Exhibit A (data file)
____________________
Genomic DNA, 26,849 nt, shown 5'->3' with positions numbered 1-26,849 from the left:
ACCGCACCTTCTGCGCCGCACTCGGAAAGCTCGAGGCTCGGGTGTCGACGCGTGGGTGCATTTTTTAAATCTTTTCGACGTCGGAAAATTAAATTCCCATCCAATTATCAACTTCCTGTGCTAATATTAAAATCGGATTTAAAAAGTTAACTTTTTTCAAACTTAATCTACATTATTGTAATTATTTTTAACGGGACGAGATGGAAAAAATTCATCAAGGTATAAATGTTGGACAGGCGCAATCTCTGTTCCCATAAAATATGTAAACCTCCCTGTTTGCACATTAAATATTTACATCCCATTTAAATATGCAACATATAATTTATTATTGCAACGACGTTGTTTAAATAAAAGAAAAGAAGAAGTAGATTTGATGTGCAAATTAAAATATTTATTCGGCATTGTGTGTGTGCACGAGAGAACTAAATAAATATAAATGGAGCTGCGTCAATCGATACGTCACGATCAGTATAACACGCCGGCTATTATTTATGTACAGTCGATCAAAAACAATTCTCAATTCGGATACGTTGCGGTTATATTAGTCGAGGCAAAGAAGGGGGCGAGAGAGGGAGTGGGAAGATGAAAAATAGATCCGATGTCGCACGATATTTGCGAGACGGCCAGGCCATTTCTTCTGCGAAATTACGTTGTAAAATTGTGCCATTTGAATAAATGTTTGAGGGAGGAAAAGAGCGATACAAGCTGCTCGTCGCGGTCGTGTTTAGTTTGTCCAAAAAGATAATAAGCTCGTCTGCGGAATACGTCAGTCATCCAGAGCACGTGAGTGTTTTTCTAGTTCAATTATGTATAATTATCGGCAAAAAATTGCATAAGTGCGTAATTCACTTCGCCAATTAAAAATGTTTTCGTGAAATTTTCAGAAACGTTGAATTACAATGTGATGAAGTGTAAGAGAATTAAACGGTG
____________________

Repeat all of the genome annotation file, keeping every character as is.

Genomic DNA, 26,849 nt, shown 5'->3' with positions numbered 1-26,849 from the left:
ACCGCACCTTCTGCGCCGCACTCGGAAAGCTCGAGGCTCGGGTGTCGACGCGTGGGTGCATTTTTTAAATCTTTTCGACGTCGGAAAATTAAATTCCCATCCAATTATCAACTTCCTGTGCTAATATTAAAATCGGATTTAAAAAGTTAACTTTTTTCAAACTTAATCTACATTATTGTAATTATTTTTAACGGGACGAGATGGAAAAAATTCATCAAGGTATAAATGTTGGACAGGCGCAATCTCTGTTCCCATAAAATATGTAAACCTCCCTGTTTGCACATTAAATATTTACATCCCATTTAAATATGCAACATATAATTTATTATTGCAACGACGTTGTTTAAATAAAAGAAAAGAAGAAGTAGATTTGATGTGCAAATTAAAATATTTATTCGGCATTGTGTGTGTGCACGAGAGAACTAAATAAATATAAATGGAGCTGCGTCAATCGATACGTCACGATCAGTATAACACGCCGGCTATTATTTATGTACAGTCGATCAAAAACAATTCTCAATTCGGATACGTTGCGGTTATATTAGTCGAGGCAAAGAAGGGGGCGAGAGAGGGAGTGGGAAGATGAAAAATAGATCCGATGTCGCACGATATTTGCGAGACGGCCAGGCCATTTCTTCTGCGAAATTACGTTGTAAAATTGTGCCATTTGAATAAATGTTTGAGGGAGGAAAAGAGCGATACAAGCTGCTCGTCGCGGTCGTGTTTAGTTTGTCCAAAAAGATAATAAGCTCGTCTGCGGAATACGTCAGTCATCCAGAGCACGTGAGTGTTTTTCTAGTTCAATTATGTATAATTATCGGCAAAAAATTGCATAAGTGCGTAATTCACTTCGCCAATTAAAAATGTTTTCGTGAAATTTTCAGAAACGTTGAATTACAATGTGATGAAGTGTAAGAGAATTAAACGGTG